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The Canadian Computing Competition (CCC) began in 1996 as a forum for high school students in Canada to learn about and enjoy aspects of programming.
The competition consists of two stages.
Results of both stages of the competition will be used for declaring medallists in the competition.
For Stage 1, competitors are allowed to use virtually any programming language which is supported at their school. (Symbolic computation languages such as Maple are not allowed.) It is suggested that Pascal, C/C++, Python, Turing, Java, and their various dialects be used. Other languages may be used with approval from the CEMC Executive.
For Stage 2, competitors must use Pascal and/or C/C++. Competitors in both stages may use more than one language during the competition.
Stage 1 of the CCC consists of two distinct papers: the Junior Division paper and the Senior Division paper. Each paper consists of 5 questions. The range of difficulty increases from the first question to the last question on each paper.
More specifically, on the Junior Division paper:
|Questions 1 and 2||Straightforward (e.g., basic loops and conditions)|
|Questions 3 and 4||More challenging (e.g. some combination of loops, conditions and counting)|
|Question 5||Some advanced material (e.g., recursion, efficient sorting, clever algorithms)|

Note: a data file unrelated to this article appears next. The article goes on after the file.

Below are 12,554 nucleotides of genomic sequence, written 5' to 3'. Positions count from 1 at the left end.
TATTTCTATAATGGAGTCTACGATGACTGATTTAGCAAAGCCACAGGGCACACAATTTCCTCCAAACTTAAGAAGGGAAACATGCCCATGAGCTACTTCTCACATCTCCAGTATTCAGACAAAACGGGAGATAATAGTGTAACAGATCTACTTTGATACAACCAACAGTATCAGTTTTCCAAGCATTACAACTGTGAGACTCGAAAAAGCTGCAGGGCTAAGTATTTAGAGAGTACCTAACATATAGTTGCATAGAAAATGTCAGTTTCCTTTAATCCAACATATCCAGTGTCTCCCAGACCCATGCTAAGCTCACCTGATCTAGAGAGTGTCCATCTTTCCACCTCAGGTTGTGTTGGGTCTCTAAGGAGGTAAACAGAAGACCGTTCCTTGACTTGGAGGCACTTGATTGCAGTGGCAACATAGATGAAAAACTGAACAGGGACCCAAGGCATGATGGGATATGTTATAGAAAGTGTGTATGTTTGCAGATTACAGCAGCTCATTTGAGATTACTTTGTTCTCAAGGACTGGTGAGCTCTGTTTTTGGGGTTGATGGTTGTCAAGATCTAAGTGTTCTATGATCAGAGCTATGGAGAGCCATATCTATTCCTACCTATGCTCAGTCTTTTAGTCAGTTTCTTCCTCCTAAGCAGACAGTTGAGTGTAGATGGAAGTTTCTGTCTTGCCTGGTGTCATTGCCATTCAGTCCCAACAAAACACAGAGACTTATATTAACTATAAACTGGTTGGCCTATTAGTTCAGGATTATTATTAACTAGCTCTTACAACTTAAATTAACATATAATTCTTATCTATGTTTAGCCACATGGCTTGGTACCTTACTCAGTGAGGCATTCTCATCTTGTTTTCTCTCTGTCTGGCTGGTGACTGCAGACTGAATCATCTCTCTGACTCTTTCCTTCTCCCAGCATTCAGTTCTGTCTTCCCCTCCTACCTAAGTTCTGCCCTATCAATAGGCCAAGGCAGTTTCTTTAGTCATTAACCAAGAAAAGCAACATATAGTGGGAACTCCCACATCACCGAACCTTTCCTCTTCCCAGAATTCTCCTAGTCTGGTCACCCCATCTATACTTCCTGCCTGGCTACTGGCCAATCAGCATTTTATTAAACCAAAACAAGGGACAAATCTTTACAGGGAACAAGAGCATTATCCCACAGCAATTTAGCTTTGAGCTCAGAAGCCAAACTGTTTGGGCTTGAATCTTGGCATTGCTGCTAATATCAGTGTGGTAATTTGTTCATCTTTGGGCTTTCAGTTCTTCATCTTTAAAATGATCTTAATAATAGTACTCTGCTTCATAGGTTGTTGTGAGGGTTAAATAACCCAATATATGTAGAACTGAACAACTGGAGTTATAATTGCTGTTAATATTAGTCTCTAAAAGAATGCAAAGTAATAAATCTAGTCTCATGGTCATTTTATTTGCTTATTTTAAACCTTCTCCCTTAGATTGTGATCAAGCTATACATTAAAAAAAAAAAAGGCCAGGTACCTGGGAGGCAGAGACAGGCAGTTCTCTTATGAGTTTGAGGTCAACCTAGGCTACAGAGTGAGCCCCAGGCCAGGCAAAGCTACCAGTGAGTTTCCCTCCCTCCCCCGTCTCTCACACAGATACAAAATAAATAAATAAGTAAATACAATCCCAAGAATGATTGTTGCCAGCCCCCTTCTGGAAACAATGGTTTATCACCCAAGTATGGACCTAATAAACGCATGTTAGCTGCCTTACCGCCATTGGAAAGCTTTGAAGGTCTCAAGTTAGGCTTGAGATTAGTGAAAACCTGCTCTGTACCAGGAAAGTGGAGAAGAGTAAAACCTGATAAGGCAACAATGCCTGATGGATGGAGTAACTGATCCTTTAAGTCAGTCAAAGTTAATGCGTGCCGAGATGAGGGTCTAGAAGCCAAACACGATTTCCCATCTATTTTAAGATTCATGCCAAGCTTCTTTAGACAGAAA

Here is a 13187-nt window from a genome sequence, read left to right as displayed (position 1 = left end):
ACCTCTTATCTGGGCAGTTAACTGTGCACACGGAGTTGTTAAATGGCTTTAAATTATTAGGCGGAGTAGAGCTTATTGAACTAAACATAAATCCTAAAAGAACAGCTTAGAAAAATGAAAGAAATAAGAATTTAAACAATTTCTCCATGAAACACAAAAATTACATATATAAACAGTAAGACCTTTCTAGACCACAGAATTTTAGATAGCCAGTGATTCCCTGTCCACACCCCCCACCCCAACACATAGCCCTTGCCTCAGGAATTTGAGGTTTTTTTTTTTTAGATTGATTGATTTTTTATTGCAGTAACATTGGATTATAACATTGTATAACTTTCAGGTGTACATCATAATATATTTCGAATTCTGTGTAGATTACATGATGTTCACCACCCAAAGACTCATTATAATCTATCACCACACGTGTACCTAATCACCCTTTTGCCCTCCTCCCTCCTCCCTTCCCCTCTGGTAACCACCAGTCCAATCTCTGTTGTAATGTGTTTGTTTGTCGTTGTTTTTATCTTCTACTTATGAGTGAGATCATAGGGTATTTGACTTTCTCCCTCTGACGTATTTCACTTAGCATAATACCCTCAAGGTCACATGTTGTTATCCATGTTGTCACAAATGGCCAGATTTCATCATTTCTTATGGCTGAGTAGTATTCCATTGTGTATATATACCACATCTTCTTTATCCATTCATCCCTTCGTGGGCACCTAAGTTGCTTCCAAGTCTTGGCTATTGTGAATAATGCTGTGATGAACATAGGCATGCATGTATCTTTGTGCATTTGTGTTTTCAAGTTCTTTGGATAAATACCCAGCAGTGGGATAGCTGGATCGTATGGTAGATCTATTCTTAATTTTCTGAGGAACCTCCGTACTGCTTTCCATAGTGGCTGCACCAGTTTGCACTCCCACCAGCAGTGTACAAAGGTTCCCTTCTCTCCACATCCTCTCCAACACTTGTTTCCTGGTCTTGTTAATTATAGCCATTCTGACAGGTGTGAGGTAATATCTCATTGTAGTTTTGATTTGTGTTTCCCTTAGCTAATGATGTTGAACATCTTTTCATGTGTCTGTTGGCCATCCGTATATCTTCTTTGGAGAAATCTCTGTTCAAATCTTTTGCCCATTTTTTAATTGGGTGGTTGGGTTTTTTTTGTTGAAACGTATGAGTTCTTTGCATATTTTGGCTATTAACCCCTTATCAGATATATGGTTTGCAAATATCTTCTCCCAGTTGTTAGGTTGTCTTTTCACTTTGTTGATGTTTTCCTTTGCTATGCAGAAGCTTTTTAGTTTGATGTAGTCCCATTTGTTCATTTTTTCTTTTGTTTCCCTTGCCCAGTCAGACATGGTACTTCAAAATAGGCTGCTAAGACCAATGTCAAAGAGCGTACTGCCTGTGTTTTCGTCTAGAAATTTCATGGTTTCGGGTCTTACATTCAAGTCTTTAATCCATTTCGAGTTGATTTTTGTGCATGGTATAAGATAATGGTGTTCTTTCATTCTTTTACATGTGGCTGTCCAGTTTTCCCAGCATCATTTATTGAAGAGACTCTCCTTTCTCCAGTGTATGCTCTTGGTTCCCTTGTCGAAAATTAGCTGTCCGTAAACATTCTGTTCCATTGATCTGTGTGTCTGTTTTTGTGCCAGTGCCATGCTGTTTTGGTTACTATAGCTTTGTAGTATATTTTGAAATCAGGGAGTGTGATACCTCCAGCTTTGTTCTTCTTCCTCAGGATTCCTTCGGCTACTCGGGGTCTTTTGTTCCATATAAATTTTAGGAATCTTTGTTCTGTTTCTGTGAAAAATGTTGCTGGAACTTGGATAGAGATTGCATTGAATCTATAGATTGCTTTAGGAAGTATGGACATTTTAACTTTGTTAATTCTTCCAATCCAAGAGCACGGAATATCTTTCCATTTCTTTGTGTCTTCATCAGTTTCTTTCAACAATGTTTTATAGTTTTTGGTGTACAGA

For the Senior Division paper:
|Questions 1 and 2||Basic algorithms (e.g., sorting, searching)|
|Questions 3 and 4||More advanced algorithms (e.g., careful counting, some mathematical reasoning)|
|Question 5||e.g., IOI level question|
Students may attempt any questions, but they will be graded only on the Junior paper or only on the Senior paper (i.e., not on some combination of Junior and Senior questions).
The Competition in each Division is marked out of a total of 75. Prizes for Junior entries are limited to certificates and medals. Prizes for Senior entries include certificates and invitations to Stage 2.
Each participating school will be provided with detailed marking instructions. Test data will be provided to the local grader via the main CCC website. The test data should not be available to the students while they are developing their solutions. The local grader is responsible for the initial evaluation of the competitors work and should check the CCC website for marking updates before beginning to grade. Student solutions sent ungraded to the CEMC will not be evaluated. Approximately 10 days is allowed for grading. If the local grader has questions about grading, please
Full-time students registered in your school are classified as official contestants if: